Publication Date

March 1, 2001

GavelAs I was blithely passing through the security check in the Boston airport, came the unexpected and ominous question: “Excuse me, ma’am, could you step aside so we can examine your bag?” I didn’t panic since it was mostly paperwork from the annual meeting that I was carrying, but the X-ray machine operators could not identify an object. I suddenly remembered that I had the Association’s presidential gavel in my bag. I pleaded with them to be careful—it was an antique after all. Although one of the security guards was extremely suspicious (perhaps wondering if the gavel had a secret compartment?), I eventually persuaded a supervisor to agree that, yes, it was just a gavel and let me—and the gavel—proceed to my plane.

Many of you may have heard the gavel, but have you ever seen it up close? It is beautifully constructed of fine wood. An etched inscription on the gavel tells us that the head is formed of "the maple of Connecticut, the ash of Pennsylvania, the red birch of New Hampshire, and the oak of New York State." The handle is of vermilion wood of Kentucky. There are precious metal embellishments that bind it together—such as the two silver bands that are engraved "From Nevada." The central gold band carries the name of the donor—Samuel Macauley Jackson.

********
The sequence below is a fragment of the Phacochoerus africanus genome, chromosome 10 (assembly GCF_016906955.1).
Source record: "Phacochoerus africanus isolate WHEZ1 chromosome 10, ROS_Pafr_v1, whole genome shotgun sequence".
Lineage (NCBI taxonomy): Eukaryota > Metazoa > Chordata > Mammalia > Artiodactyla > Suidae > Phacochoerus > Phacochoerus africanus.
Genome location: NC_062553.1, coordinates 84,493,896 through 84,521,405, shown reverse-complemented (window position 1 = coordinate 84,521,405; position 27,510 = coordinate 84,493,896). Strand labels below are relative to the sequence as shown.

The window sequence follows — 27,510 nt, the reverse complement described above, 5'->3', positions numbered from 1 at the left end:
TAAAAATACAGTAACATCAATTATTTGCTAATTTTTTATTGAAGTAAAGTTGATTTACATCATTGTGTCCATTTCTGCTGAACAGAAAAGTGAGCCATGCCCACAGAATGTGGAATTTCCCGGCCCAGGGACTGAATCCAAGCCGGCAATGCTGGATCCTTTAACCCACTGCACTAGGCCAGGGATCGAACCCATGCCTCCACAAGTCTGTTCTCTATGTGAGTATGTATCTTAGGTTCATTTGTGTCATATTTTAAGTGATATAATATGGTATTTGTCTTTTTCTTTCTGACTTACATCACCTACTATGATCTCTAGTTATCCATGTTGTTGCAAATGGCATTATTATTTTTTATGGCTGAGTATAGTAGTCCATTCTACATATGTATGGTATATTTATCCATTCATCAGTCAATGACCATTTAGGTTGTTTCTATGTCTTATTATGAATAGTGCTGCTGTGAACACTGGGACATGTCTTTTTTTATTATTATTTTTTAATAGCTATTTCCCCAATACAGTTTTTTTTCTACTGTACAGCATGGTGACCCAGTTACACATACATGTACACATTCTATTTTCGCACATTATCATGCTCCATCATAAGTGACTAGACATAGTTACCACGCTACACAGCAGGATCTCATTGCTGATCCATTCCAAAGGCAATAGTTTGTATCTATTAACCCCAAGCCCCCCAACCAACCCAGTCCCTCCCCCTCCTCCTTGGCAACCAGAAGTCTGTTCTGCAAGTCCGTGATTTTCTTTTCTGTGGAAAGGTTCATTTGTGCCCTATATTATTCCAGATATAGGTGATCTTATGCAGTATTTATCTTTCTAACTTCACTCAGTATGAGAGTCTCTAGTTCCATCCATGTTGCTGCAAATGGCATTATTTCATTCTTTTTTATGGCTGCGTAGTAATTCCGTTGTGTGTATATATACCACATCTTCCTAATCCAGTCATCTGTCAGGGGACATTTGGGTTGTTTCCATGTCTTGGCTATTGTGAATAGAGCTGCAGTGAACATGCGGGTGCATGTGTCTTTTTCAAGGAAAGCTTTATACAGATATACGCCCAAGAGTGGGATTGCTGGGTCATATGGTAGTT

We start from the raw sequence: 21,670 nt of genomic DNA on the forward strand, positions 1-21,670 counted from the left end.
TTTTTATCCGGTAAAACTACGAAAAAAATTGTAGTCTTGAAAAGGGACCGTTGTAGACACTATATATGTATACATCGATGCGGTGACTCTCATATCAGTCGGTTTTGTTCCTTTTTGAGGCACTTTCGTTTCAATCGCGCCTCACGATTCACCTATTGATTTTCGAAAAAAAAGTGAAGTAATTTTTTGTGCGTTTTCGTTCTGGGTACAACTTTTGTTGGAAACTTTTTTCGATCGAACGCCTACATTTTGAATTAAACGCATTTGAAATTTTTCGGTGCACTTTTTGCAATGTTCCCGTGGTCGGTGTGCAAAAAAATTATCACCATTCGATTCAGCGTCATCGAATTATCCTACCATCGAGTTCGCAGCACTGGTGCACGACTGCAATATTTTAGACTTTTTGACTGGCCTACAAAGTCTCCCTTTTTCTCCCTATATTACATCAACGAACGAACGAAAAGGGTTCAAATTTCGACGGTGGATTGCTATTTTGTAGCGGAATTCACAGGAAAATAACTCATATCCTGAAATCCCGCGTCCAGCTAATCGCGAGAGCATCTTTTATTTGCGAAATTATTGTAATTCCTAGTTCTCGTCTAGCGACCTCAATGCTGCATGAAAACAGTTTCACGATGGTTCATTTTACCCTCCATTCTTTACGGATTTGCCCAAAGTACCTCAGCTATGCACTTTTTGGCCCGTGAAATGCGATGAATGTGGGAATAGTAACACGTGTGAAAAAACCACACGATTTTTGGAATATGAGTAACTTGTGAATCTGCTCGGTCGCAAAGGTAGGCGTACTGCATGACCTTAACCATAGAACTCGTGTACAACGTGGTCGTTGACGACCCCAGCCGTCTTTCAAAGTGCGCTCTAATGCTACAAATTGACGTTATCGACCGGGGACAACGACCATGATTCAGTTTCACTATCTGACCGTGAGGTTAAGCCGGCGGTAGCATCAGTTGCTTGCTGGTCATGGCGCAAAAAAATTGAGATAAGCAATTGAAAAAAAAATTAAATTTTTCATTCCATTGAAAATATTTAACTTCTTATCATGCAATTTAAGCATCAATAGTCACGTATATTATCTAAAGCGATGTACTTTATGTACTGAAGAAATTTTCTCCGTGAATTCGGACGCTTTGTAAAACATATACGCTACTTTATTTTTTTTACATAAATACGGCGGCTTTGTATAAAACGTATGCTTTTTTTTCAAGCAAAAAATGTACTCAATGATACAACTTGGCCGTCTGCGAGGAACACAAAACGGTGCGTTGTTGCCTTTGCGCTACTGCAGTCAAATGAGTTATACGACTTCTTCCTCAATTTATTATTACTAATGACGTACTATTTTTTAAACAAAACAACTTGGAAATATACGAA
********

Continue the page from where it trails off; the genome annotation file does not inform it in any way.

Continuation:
Congress had incorporated the AHA on January 4, 1899, and Jackson (who was secretary to the Church History Section of the Association) presented the gavel to President James Ford Rhodes for the annual meeting held that year. Rhodes thanked Jackson in the name of the Association "for this useful present."

All of the presidents since then have used this historic thing of beauty. By coincidence that first meeting was in Boston too. I thought of the connection as I flew out of town. As reported in the first volume of the AHA's Annual Report (for 1899), it has been a most “useful present.”

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